But, just because Dando wasn’t diving professionally for coral, he still didn’t stop diving all together. And, in 2010 (six years after being diagnosed with cancer), he faced his second near-fatal accident.

Today science and technology has created new computers and new safety parameters for deep-sea diving. They have realised that there are so many variables, one table does not work for everyone, there are so many factors – age, size, weight, health… My second accident proves this; I did everything right, I had the latest technology from a doctor in the US Navy to calculate the oxygen mix and rate, and yet it still ended in disaster. Fact is, I was out of shape and older, the guidelines were incorrect for me. I was flown from Komiza and spent one month in the decompression chamber in Split, then one month in Pula.

Dando recounts losing friends at sea and being the one to dive down and recover them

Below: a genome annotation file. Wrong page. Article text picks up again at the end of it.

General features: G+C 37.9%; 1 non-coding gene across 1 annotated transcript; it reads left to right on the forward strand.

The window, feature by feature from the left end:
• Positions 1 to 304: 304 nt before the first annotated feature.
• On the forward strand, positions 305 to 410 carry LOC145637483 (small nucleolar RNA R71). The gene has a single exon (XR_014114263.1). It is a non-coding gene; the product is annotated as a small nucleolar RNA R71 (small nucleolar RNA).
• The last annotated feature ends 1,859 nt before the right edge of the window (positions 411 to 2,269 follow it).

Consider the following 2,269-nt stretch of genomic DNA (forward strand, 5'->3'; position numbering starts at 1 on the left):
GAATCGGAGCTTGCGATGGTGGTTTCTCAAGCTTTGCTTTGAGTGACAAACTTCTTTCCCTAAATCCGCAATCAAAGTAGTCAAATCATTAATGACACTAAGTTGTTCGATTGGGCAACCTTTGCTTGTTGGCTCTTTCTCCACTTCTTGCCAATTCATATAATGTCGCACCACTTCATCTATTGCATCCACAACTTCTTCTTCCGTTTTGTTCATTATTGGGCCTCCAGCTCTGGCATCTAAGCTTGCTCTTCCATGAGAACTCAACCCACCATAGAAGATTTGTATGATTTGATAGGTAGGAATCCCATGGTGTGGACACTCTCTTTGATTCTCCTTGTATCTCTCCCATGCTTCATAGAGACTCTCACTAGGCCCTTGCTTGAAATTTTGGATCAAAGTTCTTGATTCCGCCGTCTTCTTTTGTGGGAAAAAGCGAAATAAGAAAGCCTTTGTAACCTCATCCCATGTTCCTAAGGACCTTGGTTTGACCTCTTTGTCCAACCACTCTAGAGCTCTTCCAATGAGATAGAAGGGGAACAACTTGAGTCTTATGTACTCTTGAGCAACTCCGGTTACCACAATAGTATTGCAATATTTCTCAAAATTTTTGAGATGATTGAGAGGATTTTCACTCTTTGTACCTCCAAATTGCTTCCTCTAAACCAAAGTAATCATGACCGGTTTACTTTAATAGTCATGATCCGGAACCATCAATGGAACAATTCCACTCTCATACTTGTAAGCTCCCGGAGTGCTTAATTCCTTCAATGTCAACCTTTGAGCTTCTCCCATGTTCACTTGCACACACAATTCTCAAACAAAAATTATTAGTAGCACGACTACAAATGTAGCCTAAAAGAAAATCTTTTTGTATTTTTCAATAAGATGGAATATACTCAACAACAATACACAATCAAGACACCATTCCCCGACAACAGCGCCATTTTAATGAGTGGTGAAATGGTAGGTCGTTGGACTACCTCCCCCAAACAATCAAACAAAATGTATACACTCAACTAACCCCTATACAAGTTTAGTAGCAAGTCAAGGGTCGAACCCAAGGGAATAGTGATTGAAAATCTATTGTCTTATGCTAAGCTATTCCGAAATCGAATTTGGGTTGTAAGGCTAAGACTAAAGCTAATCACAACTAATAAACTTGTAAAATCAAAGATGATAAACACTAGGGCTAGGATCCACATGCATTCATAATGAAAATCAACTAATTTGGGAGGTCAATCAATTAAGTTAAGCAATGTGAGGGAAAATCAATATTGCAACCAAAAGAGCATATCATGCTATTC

I have lost many friends at sea. Worse still, I have often had to be the one to dive down to recover the bodies of my friends, finding them stuck between rocks or worse… It’s not nice diving down for someone you don’t know, let alone someone you know… I have seen too many situations like this and you always analyse yours and others’ mistakes, hoping to learn something for next time. But, there is never a question of whether there will be a next time.

Dando has been fighting cancer for the last 13 years, but has still not given up his love of the sea.

I have had fishing boats, a tuna farm in Malta – where I managed around 15 divers and I have owned around 22 boats. All of my life and all of my jobs have been connected to the sea, but I have never done it for the money, I have only ever followed my passion. I have had plenty of business and international opportunities to pursue other careers, but it never interested me. Every time I travelled, I always looked forward to returning to the Adriatic. And, I have held many different jobs and companies, diving for red-coral was and is still, my greatest passion.